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25 April 2024

The Tories are facing a moment of great peril

Rishi Sunak may gamble on a summer general election if he fears being removed by Tory MPs.

By David Gauke

On Friday 3 May, Rishi Sunak will enter the danger zone. The local election results will be in and they will be, in all probability, ghastly. For those Tory MPs who want to remove him, this is their moment. They might not get a second chance.

Sunak’s team evidently recognise this. It is no coincidence that the last few days have seen a flurry of activity. One criticism often made about the Prime Minister is that he is too passive, that he fails to set the agenda. In recent days, however, we have had the parliamentary vote on the smoking ban, new policies on welfare reform, the passing of the Rwanda bill and the announcement of higher defence spending. He is getting stuff done.

In some of these cases, Sunak is taking a political risk. The smoking ban, for example, irritates his libertarian parliamentary colleagues, but polls well with the country as a whole. In other cases, there is more spin than substance. The ambition of increasing defence spending to 2.5 per cent of GDP is just that – an ambition. It will cost in the region of £17bn a year and no credible plans have been set out as to how to pay for it. (In fairness, a similar point can be made about Labour’s policy on defence spending.) It is one for the next spending review, which conveniently falls on the other side of the general election.

On Rwanda, the headlines have been about the government finally getting its bill passed. In reality, the prospect of the completion of the bill was a source of anxiety rather than celebration for ministers. Once enacted, the question would always become why no flights had taken off. Sunak used his statement earlier this week – presented as him getting tough with the House of Lords – to let it be known that no flights would depart until well into the summer. Expectations are being managed.

But the Rwanda policy is still a political accident waiting to happen. Assuming the flights happen, the first deportations will not occur until the height of summer when crossings are usually at their peak. Those arriving in small boats will probably far outnumber those migrants being flown to Rwanda. If so, the deterrence argument will appear far from persuasive. A focus on small boats and a conspicuous failure to stop them might be all that is needed for Reform UK to overtake the Tories in the opinion polls.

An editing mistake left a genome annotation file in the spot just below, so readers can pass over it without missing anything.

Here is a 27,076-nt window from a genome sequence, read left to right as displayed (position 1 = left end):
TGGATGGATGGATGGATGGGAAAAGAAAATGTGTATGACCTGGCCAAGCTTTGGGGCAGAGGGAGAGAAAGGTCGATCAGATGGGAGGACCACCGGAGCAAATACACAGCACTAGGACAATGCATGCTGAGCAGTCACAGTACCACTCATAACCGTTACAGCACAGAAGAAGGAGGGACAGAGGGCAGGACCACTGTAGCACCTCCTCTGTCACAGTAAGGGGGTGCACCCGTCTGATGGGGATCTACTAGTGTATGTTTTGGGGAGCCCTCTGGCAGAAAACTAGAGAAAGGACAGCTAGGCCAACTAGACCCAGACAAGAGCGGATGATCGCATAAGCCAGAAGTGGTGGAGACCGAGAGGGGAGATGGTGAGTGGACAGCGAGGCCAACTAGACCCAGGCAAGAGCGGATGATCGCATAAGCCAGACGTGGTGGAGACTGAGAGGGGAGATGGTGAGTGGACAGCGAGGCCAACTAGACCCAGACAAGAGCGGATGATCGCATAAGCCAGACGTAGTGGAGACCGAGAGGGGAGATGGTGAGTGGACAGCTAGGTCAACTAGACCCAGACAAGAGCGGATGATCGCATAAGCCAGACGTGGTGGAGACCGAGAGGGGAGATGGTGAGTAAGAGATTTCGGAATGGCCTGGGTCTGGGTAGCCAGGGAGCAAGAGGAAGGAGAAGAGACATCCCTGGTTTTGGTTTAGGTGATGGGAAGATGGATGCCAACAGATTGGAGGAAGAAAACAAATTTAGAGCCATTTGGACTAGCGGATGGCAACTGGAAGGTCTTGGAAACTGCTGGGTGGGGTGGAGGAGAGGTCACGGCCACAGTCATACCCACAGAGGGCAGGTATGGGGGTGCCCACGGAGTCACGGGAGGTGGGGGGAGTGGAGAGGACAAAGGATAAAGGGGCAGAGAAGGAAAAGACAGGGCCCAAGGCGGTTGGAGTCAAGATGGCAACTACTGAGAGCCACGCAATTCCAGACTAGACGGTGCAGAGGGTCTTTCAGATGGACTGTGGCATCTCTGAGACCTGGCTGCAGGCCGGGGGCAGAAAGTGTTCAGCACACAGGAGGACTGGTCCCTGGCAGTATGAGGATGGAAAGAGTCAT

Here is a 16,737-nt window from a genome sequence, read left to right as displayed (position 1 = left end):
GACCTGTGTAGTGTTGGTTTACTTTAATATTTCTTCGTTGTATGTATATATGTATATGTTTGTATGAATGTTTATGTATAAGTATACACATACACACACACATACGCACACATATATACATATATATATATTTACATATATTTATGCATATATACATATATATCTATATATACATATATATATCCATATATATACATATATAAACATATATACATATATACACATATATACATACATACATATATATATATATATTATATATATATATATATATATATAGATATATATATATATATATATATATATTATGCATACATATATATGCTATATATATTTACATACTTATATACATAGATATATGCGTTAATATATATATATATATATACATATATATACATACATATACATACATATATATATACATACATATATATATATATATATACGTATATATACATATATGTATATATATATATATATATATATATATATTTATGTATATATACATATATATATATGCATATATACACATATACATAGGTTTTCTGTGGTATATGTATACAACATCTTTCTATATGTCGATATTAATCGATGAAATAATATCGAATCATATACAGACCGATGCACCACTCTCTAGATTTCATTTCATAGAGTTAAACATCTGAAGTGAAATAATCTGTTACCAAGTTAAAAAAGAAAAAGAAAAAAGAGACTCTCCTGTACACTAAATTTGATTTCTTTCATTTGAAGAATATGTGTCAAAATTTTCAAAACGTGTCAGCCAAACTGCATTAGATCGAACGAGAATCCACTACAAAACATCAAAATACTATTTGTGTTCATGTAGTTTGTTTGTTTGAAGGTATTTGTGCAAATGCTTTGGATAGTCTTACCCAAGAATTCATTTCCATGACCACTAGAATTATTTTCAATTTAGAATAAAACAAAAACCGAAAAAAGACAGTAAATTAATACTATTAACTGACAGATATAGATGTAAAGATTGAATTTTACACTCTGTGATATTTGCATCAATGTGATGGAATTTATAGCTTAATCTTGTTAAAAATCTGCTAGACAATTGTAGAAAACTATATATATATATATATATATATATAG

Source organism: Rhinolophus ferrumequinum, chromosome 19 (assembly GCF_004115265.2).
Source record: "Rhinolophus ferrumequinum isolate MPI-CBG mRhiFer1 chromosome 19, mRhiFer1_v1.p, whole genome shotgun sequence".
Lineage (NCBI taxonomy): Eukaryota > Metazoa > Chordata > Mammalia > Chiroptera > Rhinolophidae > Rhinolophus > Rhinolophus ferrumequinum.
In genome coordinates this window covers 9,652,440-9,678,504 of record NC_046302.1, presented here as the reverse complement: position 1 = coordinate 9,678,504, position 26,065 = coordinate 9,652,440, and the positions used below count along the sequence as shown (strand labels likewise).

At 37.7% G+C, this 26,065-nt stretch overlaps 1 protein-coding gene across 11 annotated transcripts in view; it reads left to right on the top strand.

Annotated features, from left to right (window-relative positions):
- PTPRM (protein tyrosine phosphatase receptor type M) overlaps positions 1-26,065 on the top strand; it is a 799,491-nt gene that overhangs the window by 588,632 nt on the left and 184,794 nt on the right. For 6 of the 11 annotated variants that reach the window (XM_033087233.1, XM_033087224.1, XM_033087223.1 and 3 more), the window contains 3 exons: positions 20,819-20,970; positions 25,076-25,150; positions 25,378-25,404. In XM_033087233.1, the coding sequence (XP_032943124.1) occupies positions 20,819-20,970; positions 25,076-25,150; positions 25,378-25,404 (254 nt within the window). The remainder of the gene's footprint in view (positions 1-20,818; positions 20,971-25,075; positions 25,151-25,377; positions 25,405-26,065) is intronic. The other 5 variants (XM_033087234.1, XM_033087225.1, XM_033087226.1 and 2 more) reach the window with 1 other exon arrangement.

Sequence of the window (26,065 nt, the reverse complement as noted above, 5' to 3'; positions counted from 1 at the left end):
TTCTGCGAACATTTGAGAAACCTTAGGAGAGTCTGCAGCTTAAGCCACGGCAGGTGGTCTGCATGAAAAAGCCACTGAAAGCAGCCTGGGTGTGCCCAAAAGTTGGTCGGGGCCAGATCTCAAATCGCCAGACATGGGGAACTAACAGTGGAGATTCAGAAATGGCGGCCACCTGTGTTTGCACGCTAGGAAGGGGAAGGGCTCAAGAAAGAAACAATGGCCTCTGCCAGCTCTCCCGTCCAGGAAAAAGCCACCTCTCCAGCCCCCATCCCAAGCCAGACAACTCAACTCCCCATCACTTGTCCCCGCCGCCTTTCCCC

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But, just for the moment, the important point is that this is not going to be a policy that will unravel in the first few weeks of May. Survival during this period is the prime objective.

A period of hyperactivity and the deferral of problems over Rwanda might be enough to dissuade panicked Tory MPs from triggering a confidence vote. But with electoral defeat under Sunak inevitable, MPs might be tempted to roll the dice and try someone else.

There are two very strong arguments against a change of leader. (At least, I think they are strong, having made the arguments myself.) The first is that, even if matters go smoothly, a fourth prime minister in two years is absurd. Second, matters will not go smoothly. A chaotic leadership contest will drive away what is left of the Tory support.

It is, therefore, in Sunak’s interests to ensure that there is little prospect of a straightforward transition to a new leader. If MPs believe that the Prime Minister might go quietly and that a majority of the parliamentary party might rally around one candidate – thus enabling the party members to be excluded from the process – Sunak is at risk.

The second condition – that a majority of Tory MPs might fall in behind one candidate – might just be met, although I am sceptical. That one candidate would be Penny Mordaunt. Many MPs believe she has a campaign team ready to go and that, if a vacancy emerged, she would quickly have momentum. Alternative candidates would be under great pressure to stand aside.

The big question, therefore, is whether Sunak would go quietly. I suspect that, over the next few days, those around him will be briefing of his new-found enjoyment of the job and determination to dig in.

The other point we may hear more of is that – if there is a prospect of a confidence vote – he would be willing to go straight to the country. Rather than face a vote of confidence from MPs, he would choose a vote from the public.

There was speculation that Boris Johnson might consider such a move in 2022. At that time, less than halfway through a five-year parliament, it was suggested that the cabinet secretary (the most senior civil servant) and Buckingham Palace would have intervened to prevent this move. The Lascelles principles would have come into operation, constraining a prime minister’s discretion to dissolve the Commons. At this much later stage of the parliament, those around Sunak are confident that such a constraint would not apply. He has the power.

Would he do it? A general election called in the wake of disastrous local elections by an unpopular prime minister fearing the sack from his own party would be an extraordinarily unpropitious set of circumstances in which to seek re-election. But he would have little to lose.

Not just Sunak but the Conservative Party as a whole may be very close to a moment of great peril.

[See also: Germany’s delusional China strategy]

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